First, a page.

Robert Strock: (28:36)
And don’t so much give advice as much as ask questions. Like how can you best take care of yourself and let that keep evolving with your closest friends? And that’s creating a sense of spiritual, psychological integrative community. And that’s an option for all of us to really look at who are my closest friends. Can we, maybe we start off with a prayer. Maybe we start off with a meditation, which he would talk about starting off with an intention to bring love and truth out in the open. That’s what he would suggest, but whatever your tradition is, and you just sit with your closest friends and you do that again. I have absolutely nothing critical to say, and I wish that something akin to these last examples were integrated into virtually all the teachings. And so, in winding down in this episode, I hope you’re encouraged to reach out to whoever your spiritual religious leader is and ask them in a humble way, in a sincere way, in a way where you’re trusting yourself.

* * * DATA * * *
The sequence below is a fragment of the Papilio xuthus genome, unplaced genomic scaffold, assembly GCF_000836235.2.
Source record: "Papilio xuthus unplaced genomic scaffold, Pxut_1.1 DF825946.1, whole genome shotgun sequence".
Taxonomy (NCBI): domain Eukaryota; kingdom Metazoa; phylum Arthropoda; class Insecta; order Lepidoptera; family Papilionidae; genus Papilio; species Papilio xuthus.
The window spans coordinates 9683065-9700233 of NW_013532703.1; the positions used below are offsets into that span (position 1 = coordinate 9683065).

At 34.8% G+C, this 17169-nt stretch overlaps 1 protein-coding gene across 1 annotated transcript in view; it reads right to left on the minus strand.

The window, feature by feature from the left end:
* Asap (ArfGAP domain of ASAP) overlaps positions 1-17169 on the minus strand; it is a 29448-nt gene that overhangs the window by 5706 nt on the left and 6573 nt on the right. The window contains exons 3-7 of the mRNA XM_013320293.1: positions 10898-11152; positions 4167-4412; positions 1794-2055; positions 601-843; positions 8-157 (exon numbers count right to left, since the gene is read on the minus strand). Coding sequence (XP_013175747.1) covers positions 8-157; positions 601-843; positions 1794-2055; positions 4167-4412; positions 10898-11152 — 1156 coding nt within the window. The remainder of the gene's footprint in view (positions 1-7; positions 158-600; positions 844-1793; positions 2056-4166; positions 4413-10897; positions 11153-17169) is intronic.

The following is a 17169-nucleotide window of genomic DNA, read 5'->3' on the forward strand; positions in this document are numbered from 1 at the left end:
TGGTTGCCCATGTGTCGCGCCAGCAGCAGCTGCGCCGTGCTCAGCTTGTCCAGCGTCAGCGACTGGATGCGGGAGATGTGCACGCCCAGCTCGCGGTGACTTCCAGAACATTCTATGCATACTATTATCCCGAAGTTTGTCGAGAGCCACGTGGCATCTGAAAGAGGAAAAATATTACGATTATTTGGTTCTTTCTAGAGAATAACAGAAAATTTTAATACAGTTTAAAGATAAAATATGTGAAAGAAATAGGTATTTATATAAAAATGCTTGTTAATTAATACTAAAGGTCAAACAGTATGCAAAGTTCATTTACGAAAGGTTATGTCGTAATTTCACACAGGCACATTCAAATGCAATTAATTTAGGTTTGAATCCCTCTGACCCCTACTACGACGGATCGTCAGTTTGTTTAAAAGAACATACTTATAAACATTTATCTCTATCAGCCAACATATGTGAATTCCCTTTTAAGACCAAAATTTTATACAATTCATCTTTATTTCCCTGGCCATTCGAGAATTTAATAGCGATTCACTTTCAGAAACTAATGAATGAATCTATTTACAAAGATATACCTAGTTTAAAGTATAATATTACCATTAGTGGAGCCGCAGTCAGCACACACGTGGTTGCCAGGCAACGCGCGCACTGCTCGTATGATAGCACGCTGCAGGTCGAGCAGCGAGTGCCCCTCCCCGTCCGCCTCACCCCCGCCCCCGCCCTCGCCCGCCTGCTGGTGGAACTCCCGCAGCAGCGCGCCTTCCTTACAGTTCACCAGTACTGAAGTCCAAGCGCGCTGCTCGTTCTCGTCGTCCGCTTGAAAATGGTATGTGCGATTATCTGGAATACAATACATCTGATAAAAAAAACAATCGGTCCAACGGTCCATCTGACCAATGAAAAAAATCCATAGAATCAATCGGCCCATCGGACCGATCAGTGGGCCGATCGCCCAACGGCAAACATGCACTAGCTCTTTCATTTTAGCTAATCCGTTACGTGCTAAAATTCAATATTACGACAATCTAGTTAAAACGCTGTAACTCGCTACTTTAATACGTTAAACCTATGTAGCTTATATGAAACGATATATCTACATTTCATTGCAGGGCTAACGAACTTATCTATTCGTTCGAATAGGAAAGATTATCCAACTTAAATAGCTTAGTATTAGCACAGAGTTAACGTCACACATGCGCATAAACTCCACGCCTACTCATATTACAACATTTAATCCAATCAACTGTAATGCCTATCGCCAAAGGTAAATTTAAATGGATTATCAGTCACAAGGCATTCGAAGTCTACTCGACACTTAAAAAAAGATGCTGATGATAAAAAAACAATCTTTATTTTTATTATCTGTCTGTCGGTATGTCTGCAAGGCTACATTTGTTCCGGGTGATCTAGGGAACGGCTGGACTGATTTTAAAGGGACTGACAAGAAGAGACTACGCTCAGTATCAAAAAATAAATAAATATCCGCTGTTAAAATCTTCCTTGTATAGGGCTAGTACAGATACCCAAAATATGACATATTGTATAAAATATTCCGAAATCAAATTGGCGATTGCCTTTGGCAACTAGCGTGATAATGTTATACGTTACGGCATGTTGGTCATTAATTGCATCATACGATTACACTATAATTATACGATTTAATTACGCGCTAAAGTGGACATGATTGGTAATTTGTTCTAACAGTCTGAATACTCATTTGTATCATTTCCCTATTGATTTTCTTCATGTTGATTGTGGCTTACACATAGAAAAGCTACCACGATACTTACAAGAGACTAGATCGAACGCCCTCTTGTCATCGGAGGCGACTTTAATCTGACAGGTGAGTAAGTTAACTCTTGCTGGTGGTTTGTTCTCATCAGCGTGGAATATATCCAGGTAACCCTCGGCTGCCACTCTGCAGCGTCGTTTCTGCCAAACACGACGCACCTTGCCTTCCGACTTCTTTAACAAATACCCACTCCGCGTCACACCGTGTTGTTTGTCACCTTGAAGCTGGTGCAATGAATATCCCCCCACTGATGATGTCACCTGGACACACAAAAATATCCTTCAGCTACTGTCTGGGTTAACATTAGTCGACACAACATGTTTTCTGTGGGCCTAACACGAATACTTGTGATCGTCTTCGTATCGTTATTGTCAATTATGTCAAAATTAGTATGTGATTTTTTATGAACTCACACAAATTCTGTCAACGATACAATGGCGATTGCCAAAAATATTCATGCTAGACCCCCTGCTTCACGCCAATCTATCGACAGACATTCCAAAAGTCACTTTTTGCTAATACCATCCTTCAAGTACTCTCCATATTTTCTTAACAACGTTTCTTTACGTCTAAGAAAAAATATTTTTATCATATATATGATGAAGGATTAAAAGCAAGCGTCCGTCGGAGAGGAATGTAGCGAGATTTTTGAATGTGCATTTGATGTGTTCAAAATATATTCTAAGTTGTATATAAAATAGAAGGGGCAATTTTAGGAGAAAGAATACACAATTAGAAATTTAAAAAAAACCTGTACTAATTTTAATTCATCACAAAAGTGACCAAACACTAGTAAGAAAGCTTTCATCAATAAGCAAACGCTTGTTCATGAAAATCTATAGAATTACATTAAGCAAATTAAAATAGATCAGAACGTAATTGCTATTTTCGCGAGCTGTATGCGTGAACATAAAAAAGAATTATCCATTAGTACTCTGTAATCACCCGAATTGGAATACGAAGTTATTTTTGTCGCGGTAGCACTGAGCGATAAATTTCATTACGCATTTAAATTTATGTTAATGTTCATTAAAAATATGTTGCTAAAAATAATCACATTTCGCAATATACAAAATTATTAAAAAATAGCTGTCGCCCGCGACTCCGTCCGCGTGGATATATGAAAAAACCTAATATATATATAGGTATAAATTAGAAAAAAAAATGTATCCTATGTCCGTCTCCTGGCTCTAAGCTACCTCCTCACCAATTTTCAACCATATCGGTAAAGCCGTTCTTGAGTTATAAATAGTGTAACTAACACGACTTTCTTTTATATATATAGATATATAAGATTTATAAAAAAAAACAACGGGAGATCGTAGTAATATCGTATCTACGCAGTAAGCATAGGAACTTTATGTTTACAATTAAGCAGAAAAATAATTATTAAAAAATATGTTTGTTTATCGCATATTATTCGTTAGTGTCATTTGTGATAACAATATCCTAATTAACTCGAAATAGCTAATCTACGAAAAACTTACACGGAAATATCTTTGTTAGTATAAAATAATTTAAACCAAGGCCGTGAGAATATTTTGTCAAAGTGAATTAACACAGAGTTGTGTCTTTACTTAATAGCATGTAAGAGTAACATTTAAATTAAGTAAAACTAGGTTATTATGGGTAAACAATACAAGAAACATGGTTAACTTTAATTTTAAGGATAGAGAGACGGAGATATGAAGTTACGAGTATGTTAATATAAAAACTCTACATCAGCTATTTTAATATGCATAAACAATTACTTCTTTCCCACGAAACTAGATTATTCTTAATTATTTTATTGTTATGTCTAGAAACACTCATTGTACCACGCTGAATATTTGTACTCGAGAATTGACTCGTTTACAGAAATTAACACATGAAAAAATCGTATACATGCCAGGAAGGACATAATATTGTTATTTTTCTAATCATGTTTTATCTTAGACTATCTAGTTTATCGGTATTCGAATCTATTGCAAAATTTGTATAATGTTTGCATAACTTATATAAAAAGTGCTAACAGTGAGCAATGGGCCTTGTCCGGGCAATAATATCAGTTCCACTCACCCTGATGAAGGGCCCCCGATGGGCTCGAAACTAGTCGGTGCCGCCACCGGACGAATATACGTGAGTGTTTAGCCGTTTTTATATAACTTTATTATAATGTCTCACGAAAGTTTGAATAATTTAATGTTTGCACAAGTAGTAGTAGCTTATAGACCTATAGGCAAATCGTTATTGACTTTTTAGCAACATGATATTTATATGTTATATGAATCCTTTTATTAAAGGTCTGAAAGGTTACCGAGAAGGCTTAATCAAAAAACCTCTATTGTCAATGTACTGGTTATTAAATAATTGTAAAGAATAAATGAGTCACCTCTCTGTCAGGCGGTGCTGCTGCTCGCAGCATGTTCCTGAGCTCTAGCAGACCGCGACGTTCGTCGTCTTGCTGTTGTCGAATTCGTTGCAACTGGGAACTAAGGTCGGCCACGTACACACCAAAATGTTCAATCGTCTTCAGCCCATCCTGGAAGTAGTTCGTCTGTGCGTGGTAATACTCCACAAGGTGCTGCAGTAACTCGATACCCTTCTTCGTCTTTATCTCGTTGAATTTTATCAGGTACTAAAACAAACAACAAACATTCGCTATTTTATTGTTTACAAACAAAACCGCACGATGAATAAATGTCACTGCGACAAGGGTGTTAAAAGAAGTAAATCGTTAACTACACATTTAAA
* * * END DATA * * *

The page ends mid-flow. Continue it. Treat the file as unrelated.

Robert Strock: (30:04)
And even if you are scared, ask them to share because you believe it would be beneficial and equally if they don’t do it, and you still find it valuable learn from inside yourself, that it’s healthy for you. Even if you end up splitting off into a group like this last example, and there are, there are plenty of good ways in which we can integrate ourselves. If we keep with that question, how do I really stay in my truest truth? How do I become my best self? And I think no matter whether we’re in a tradition or we’re in that group that we’ve talked about throughout the episodes where they don’t believe in traditions, they don’t believe in religion that we can stay with. How do I become the best human being I can possibly be and integrate both the challenges and these beautiful spiritual values. That that is truly my wish for all of us. It’s certainly my prayer for myself and hope that touches you and hope it leads you beyond this podcast. Thank you very much.